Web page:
Nobody can react to the Grenfell Tower fire with anything other than horror, sadness, anger and resolve.
Much of that anger is, legitimately, directed at the elite professions who make the decisions on which individual safety turns. I am proud to have been a member of two elite professions during my lifetime: engineering and law. I wanted to say something about the nature of practice, of responsibility and of blame.
It is too early to be confident of causes, remedies or punishments. Those will have to await full investigation but professionals of all disciplines will need little encouragement to spend the coming weeks searching their own souls over their wider obligations to society. For, that is what membership of a profession entails.
The need for bureaucracy
“Bureaucracy” is a word most often used pejoratively, as a rebuke to a turgid rigidity that frustrates spontaneity, creativity, efficiency and expedition. It is that. But once society starts to enjoy systems of reasonable complexity, civil aviation, networked electricity supply, international transport of goods etc., much decision making is going to be reserved to a cadre of experts. Diane Vaughan’s analysis of the Space Shuttle Challenger disaster2 is a relevant and salutary account of engineering as a bureaucratic profession.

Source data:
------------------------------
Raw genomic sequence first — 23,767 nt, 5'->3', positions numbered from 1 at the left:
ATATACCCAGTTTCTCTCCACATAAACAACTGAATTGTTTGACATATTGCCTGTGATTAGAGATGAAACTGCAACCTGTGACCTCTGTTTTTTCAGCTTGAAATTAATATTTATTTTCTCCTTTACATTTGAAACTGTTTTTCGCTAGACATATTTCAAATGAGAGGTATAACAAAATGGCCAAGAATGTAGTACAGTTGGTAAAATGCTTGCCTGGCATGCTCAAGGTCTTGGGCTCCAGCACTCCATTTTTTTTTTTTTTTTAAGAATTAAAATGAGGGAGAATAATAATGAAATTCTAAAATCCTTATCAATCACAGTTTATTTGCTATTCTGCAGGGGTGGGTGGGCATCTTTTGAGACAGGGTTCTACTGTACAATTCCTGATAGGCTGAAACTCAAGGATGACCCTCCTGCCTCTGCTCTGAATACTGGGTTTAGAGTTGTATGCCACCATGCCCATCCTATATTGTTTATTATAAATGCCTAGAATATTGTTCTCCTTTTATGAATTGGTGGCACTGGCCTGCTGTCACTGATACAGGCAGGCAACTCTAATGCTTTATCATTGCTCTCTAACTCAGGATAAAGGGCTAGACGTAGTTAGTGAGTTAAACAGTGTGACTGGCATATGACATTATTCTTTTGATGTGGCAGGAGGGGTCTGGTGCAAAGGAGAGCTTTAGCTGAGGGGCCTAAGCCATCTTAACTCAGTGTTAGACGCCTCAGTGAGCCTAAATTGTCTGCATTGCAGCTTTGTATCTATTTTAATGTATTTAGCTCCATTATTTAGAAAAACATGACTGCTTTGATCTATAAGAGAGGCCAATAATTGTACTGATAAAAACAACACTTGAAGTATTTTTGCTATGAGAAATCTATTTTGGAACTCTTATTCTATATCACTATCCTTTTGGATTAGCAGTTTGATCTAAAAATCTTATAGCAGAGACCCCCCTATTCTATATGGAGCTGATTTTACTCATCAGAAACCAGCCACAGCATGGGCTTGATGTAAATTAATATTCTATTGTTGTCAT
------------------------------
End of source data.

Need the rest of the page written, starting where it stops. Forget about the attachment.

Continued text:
Of course, you can embed some of your bureaucracy in software but don’t expect that to improve spontaneity, creativity or flexibility. Efficiency and expedition, perhaps. Even putting a bunch of flowers on your dining table requires this.
I have often, on this blog, cited Robert Michels’ iron law of oligarchy. Michels contended that any team of bureaucrats soon realised the power they held in controlling the levers of policy. A willingness to pull those levers in the direction of their own self-interest, and a jealous protection of their professional status and expertise, soon followed. That sometimes put them at odds with the objectives they were supposed to be implementing on behalf of their principals. As one political scientist put it:3